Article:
Yes. Always involve a human check before sending to specific individuals.
> The reality is that no human looks at all of them and triages
> all of them.
Of course. Therefore, we need people who play "frontend" role and people
who play "backend" role. The former (Alice in the example above) is a
"dispatcher" who interprets syzbot reports and decides whom to notify.
Currently syzbot is making decisions based on MAINTAINERS file. But
you are missing that persons listed there are generally too busy to
look at details. Reports which do not tell "what is happening" and
"why it is happening" at a glance are not useful for them. If I recall
correctly, many weeks ago, you were discussing with Linus regarding
what should be done before reporting (e.g. bisect).
> What happens if nobody looks at a report? It is not
> mailed at all? Who are these special people triaging all reports?
Only "frontend" people will look at reports from syzbot, and
"backend" people will triage reports from "frontend" people.
> are they different from all kernel developers? Why can't all kernel
> developers do this triage after the report has been mailed?
It is impossible for all kernel developers to read all mails.
That's why we need to use roles, like I said that I have worked at a
support center and experienced both "frontend" role and "backend" role.
> If all
> kernel developers can't cope will all bug reports, how can we expect a
> hundreds times smaller group of people will be able to do this work?
We can do this work if we use roles. And I'm rather working as "frontend".
For example, I interpreted a report from syzbot and forwarded to authors
which caused that bug as
> If we delay a report even by few days, it can actually cause a
> negative effect if the bug was already reported by somebody else
> (duplicate unuseful emails).
If we do want to send a report automatically, it should be sent to only
one mailing list. That would be either LKML or syzbot specific one
(for allowing people to find using Google search).
> Or if syzbot has already mailed one
> incarnation of a bug and kernel developers are spending time debugging
> it, but we did not mail another, more useful, incarnation of the same
> bug because we are holding it internally and don't see the relation.
> Taking into account that most of the time reports are sent to relevant
> people, any additional delays can actually be net loss.
I disagree. Mails sent to maintainers are seldom useful; again, they are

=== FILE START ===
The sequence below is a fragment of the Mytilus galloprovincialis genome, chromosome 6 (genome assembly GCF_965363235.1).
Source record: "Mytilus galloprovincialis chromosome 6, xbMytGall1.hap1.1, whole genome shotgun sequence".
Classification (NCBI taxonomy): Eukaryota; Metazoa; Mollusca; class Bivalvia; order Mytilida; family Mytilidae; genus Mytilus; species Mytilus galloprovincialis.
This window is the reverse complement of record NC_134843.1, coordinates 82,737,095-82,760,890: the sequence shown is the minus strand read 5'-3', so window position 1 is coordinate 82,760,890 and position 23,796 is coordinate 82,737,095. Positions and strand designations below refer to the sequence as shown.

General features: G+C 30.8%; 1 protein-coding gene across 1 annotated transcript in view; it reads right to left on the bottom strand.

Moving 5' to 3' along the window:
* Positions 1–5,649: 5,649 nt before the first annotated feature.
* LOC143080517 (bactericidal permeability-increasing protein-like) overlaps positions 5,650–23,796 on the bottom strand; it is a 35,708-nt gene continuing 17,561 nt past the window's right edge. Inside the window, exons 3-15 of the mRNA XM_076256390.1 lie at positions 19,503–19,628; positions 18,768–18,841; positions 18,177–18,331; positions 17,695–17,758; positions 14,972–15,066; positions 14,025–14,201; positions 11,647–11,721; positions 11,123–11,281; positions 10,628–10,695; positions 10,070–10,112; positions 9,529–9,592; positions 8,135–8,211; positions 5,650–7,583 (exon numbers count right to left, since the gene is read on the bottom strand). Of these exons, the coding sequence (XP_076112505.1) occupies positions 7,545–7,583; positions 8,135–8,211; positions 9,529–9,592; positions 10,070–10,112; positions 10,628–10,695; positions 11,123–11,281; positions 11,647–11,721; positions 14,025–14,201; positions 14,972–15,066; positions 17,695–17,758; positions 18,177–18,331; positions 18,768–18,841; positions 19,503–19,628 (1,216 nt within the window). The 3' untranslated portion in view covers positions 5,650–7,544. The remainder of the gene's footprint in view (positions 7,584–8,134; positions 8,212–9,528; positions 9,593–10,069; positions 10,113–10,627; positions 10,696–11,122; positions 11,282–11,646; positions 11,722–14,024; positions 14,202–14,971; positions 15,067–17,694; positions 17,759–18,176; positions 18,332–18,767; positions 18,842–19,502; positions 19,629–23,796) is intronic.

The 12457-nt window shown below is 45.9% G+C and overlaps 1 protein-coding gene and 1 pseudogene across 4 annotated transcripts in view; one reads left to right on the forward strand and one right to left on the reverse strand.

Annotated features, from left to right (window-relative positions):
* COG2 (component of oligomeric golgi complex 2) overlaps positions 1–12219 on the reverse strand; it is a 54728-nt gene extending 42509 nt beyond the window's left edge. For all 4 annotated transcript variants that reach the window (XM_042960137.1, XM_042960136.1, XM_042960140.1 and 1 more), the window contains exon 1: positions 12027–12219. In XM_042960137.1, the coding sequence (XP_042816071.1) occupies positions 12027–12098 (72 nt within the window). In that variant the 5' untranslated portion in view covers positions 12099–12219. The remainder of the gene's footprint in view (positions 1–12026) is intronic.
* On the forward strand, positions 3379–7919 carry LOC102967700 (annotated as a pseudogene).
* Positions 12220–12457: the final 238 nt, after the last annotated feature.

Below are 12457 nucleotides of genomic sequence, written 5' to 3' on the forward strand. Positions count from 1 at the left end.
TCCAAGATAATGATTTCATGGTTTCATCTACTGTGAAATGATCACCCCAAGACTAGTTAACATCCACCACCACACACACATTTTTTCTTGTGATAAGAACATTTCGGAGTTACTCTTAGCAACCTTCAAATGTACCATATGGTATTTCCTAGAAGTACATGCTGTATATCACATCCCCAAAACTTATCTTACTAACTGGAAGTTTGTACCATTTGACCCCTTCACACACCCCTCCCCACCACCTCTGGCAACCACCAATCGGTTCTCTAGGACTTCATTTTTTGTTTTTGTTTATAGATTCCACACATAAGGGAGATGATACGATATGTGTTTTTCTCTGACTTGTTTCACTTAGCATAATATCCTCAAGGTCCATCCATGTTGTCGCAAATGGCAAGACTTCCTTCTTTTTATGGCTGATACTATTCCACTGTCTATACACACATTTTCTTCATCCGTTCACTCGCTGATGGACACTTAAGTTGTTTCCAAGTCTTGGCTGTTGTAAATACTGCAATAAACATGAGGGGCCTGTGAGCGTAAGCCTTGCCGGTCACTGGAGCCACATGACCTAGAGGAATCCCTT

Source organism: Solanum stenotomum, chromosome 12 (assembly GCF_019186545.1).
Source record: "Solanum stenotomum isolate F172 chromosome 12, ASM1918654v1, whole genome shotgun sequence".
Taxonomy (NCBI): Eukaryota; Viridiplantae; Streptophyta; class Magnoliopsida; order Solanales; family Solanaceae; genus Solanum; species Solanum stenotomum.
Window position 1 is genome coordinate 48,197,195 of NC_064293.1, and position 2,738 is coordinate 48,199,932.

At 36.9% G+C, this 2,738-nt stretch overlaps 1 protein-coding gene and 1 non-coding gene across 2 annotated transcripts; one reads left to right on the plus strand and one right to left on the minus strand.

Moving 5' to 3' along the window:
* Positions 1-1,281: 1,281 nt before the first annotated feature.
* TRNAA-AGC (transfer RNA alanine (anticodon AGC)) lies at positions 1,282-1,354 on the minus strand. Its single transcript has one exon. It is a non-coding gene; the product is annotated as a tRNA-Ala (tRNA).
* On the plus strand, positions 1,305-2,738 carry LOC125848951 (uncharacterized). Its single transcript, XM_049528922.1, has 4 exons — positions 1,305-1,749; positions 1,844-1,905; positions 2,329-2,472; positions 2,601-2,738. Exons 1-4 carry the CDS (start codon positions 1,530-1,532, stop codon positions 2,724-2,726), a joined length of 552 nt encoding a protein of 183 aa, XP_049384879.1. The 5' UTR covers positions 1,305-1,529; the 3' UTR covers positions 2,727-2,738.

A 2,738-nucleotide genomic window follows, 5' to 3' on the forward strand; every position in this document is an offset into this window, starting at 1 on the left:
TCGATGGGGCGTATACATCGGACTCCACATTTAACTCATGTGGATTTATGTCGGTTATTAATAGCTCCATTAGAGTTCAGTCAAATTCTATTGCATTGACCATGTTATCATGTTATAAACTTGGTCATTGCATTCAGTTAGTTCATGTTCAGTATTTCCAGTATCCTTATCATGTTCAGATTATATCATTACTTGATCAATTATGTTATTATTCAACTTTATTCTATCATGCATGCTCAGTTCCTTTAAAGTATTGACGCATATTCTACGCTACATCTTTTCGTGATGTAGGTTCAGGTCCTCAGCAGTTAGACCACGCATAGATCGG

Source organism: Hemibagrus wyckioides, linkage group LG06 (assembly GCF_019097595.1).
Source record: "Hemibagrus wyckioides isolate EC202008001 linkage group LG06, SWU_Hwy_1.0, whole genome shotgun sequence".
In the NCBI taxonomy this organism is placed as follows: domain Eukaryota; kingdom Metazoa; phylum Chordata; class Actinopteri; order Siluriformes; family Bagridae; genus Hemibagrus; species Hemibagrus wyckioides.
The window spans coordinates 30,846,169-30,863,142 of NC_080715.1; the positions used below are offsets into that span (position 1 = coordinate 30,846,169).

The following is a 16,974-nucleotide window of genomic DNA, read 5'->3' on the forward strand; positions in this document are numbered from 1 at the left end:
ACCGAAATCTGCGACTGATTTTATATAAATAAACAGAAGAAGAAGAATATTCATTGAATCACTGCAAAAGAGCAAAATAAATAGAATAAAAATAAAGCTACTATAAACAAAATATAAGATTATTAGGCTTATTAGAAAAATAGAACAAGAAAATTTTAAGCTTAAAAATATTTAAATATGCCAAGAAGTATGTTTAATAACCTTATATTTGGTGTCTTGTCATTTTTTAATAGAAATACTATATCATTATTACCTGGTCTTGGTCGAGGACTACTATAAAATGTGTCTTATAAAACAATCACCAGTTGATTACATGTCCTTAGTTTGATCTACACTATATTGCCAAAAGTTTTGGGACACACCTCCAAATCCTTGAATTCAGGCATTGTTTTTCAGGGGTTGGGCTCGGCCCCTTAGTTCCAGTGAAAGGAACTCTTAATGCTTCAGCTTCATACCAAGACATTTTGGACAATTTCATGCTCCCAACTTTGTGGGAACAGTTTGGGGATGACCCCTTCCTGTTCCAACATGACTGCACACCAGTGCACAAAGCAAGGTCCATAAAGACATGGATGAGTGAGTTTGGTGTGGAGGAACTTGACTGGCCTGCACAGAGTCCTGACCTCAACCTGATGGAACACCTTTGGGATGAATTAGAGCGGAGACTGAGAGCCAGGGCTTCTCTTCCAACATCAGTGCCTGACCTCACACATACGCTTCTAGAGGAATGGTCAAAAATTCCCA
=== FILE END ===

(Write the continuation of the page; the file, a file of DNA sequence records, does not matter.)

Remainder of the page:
too busy to examine the bugs. Mails sent to authors which caused that bug
will be useful. Thus, sending to mailing list for Google search would be
fine, but sending to auto-generated individuals is bad.
> What I am getting at: adding people to CC after the report has been
> sent is trivial and already works (just add them to CC). Removing
> people from CC is currently missing, but very few people complained,
I am the one who is complaining about lack of ability to unsubscribe.
> guess kernel developers are used to lots of semi-relevant emails.
Are they reading semi-relevant emails?
I don't read threads which are not actionable for me.
> This all also looks exactly as a bug tracking system. See here you can
> add/remove people to CC, set assignee, note statuses and keep all
> history in one place:
> But implementing yet another bug tracking system is huge amount of
> work, it requires much more resources than we have now. And in the end
> almost nothing of this is specific to syzbot, so solving this in the
> limited context of syzbot looks wrong.
As a "frontend" people, what I want is not a bug tracking system like Bugzilla.
What I want is a column for holding free-text memo (like "sticky", or "Google
Spreadsheet") rather than structures for choosing from checkbox/combobox (for
finding from many thousands of bugs).
The "backend" people can use Bugzilla etc. if the bug is complicated enough to
require a bug tracking system. There are too many bugs left unnoticed in bug
tracking systems. I don't think that registering to bug tracking systems from
the beginning is a good choice. More trivial bugs, more difficult to manage